|A cluster of kefir grains|
This is the basic process that I follow to create my kefir:
1. Place grains and milk into a container with an airtight lid and place it out of direct sunlight.
2. Let it sit for 2 days. I might let it sit for less time once the weather gets warmer since this will speed up fermentation.
3. Pour thickened kefir through a sieve to catch all grains.
4. Wash out the container, place the grains back in and start all over again.
|Fresh milk kefir, ready to drink!|
Using this method I produce about a liter of kefir every two days. I find that it is the perfect amount for the four of us to put on granola or drink with a bit of honey and cinnamon. The grains will also grow larger and produce more grains over time. I have found that it is kind of like chain letters, the more kefir I make, the more grains I grow and have to give away to new people. One interesting thing about the grains is that they often contain different communities of bacteria and yeasts depending on where the grains came from originally. This can change the flavour and texture of the kefir produced. You can actually use the grains to ferment basically any liquid that contains sugar. I tried honey water and really don't recommend it. One sip and the whole batch ended up down the drain.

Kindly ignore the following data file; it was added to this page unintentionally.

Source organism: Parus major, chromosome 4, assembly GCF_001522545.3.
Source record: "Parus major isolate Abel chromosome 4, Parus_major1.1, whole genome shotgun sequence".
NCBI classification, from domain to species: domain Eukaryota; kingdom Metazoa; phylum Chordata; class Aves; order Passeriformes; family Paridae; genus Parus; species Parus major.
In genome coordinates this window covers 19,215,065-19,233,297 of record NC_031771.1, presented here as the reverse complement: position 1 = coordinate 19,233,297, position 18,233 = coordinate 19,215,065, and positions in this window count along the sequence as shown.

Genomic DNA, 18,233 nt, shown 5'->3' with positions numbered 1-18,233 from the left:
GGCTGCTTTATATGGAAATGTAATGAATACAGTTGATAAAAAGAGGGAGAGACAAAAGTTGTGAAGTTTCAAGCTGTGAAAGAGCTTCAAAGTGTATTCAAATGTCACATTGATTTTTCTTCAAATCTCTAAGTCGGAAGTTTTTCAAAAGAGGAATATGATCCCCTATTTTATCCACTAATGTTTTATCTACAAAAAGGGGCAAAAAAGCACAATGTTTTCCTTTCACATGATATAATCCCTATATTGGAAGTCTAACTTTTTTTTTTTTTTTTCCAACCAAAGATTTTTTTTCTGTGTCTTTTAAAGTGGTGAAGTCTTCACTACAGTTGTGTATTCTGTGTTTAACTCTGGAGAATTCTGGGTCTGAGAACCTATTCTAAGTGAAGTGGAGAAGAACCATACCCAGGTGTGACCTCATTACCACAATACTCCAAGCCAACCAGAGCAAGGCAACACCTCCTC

Kefir has a fairly bizzare and interesting history stretching back at least a few thousand years that includes princes, magic, beautiful communists, and kidnapping.
If you ever get the opportunity to get some kefir grains, or are anywhere near Fukuyama and would like a few of mine, be sure to take them. There is actually an international exchange where you can obtain starter grains wherever you are in the world. It is an easy, tasty, and healthy experiment and lots of fun to prepare!